Weathermen continue to watch a messy mix in the Caribbean that has a possibility of developing into the first named Atlantic storm of the season Nobody knows yet just what it will do, but most forecasters currently think it will not develop into a hurricane.
There has been little change over the past 24 hours to the tropical wave identified as 93L by the National Hurricane Center (NHC). This system has not become any better organized, but NHC forecaster Robbie Berg says conditions continue to appear good for some slow development as it moves westward around 10 mph into the western Caribbean over the next day or two.
Showers and a few thunderstorms over the central Caribbean continued to produce heavy rainfall across portions of the Dominican Republic, Haiti, and the adjacent waters this morning.
Hot water in the Gulf and lack of overhead winds that can shear the top off of a developing storm have caused the NHC to give 93L a 30 percent chance of becoming at least a tropical depression. That is down from 50 percent yesterday.
AccuWeather.com forecasters say the disorganized system will move west-northwest for the next few days and that a low-level circulation will gradually form during Thursday and Friday south of the main thunderstorm area near Jamaica. The system will then track into the northwestern Caribbean on Saturday, then move over the Yucatan Peninsula during Sunday, they say.
A high pressure ridge stretching east to west from Texas into the southeastern United States will be in place north of this system into early next week creating steering winds across the Gulf of Mexico that could blow the storm into Texas or possibly Louisiana. It depends on how strong the ridge remains and how long it stays where it is.
“If this Atlantic ridge weakens over Texas and the western Gulf of Mexico, the system will track on a more northwesterly course. This could take the system into the western Gulf of Mexico and on a course towards Texas or Louisiana next week,” according to the AccuWeather forecast. “If the Atlantic ridge holds strong across Texas and the deep southern United States, the system will track into the southwestern Gulf of Mexico and into Mexico next week.”
“A likely landfall location is highly uncertain at this point, and the storm could hit virtually anywhere along the Gulf of Mexico coast from South Texas to the Florida Panhandle given the current uncertainty in its development, and the strength of next Monday's trough that may steer 93L northwards,” storm expert Jeff Masters said. That trough, developing on the Eastern Seaboard could pull the storm into the oil slick area of the Gulf.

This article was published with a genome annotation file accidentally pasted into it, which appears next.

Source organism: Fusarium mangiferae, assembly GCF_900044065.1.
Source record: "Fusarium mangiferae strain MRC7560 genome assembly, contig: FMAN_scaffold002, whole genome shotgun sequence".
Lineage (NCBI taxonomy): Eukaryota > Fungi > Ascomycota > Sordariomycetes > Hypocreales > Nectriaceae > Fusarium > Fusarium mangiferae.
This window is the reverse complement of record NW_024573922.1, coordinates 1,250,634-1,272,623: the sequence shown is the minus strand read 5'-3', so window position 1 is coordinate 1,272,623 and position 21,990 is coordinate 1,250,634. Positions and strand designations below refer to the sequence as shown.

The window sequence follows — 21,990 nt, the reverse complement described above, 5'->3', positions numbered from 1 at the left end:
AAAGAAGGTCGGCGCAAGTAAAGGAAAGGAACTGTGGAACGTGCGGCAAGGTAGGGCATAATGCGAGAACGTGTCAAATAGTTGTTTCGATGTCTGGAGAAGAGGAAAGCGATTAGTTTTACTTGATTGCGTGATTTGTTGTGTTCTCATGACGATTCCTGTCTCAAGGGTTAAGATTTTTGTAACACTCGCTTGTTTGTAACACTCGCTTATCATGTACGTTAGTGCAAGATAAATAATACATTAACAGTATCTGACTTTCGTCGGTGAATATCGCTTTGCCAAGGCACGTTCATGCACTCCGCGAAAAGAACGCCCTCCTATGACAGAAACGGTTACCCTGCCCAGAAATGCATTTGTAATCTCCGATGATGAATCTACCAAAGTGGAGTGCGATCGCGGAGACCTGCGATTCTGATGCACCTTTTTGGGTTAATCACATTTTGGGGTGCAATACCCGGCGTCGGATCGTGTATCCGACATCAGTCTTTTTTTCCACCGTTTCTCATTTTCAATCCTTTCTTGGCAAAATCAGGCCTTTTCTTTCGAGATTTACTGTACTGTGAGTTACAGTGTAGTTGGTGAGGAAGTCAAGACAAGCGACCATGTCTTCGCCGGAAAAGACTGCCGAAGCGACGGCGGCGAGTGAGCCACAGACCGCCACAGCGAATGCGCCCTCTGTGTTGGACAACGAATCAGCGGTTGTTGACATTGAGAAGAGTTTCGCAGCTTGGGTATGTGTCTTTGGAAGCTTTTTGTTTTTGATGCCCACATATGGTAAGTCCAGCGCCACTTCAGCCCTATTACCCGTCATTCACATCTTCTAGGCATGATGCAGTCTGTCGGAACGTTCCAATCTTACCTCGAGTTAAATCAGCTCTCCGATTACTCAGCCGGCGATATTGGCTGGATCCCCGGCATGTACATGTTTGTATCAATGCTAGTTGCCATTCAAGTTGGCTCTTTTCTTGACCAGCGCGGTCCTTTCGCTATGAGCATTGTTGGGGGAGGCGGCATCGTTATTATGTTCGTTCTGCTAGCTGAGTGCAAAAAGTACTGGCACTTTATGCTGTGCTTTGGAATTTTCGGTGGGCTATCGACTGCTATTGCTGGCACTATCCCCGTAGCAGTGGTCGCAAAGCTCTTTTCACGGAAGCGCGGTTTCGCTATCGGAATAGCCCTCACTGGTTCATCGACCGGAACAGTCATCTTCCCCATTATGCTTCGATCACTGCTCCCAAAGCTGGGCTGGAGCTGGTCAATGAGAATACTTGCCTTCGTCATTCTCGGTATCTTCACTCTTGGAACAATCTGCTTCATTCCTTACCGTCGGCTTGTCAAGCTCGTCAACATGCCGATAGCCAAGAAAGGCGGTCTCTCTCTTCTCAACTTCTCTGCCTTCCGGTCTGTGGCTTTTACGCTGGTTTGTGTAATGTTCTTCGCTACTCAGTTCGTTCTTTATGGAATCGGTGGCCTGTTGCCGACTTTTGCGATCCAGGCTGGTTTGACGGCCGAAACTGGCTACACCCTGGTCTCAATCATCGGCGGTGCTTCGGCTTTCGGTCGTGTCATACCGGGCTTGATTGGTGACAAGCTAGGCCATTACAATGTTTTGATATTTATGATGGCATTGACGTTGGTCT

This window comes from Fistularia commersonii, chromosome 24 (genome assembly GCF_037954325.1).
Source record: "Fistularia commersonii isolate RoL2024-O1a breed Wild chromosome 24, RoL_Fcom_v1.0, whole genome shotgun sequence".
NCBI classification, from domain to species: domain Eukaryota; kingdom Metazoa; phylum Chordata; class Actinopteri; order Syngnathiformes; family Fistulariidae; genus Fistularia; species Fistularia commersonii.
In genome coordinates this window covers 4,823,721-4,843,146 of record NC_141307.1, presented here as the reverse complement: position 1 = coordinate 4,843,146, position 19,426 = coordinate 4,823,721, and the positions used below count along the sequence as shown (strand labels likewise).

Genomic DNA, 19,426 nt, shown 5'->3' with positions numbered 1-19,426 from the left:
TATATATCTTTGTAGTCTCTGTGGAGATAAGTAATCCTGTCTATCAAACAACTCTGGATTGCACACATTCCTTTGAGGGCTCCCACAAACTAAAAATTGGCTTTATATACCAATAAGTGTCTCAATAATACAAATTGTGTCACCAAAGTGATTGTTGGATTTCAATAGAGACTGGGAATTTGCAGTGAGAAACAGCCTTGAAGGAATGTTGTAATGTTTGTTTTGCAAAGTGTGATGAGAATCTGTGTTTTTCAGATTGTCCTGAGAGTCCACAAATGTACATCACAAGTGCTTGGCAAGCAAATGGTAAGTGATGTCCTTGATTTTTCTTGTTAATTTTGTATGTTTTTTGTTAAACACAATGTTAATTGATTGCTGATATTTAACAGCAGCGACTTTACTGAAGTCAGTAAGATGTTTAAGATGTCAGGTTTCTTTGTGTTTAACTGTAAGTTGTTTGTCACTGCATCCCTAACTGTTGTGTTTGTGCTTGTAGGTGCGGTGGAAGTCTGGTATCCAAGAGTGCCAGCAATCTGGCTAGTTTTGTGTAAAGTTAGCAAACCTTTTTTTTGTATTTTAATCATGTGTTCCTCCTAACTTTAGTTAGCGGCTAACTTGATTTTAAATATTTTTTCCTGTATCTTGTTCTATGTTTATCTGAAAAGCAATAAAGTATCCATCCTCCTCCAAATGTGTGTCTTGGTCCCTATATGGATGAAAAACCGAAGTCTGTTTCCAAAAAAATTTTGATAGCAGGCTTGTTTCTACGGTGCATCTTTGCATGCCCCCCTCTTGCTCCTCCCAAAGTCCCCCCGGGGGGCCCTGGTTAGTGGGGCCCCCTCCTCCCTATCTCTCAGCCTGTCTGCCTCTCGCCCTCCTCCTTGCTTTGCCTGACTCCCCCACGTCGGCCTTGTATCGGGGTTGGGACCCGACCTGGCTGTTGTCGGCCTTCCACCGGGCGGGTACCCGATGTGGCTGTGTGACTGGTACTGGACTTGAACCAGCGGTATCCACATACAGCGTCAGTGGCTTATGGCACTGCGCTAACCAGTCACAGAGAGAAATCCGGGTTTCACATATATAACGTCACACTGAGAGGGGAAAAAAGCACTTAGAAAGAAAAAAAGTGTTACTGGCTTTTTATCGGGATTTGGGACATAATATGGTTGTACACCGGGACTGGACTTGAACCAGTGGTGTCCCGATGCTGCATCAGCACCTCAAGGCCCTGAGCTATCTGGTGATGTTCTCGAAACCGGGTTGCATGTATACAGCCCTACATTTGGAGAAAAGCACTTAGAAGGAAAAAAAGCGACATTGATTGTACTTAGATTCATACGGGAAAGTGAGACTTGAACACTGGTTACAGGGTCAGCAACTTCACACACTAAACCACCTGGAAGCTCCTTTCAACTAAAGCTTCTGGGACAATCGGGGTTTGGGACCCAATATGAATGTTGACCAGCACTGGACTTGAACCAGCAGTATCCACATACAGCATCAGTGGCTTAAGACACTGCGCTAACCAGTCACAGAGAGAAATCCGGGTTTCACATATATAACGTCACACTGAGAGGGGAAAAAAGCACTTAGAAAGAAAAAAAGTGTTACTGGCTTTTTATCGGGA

Computer models vary on how strong the system will become, but as of Wednesday morning none see the storm developing to hurricane strength. A disturbance becomes a tropical depression when a distinct pattern of circulation can be seen and sustained wind speeds are 38 miles per hour or less. Disturbances become tropical storms and are given names when they reach a sustained wind speed of 39 mph. Tropical storms become hurricanes when sustained winds reach 74 mph.
There were no signs of a surface circulation visible on Wednesday morning’s satellite imagery.
Masters expects the storm to strengthen enough to become Tropical Storm Alex but sees a low probability that it will develop past tropical storm strength once it reaches the Gulf, if in fact it gets into the Gulf.
Southwest Louisiana forecasters say a bit of tropical moisture would not be unwelcomed over much of Louisiana, where drought or near-drought conditions have been building since early spring.
The National Drought Mitigation Center report released June 17 lists much of Acadiana as “abnormally dry” or in “moderate drought” while practically all of central and northwestern Louisiana is in severe drought.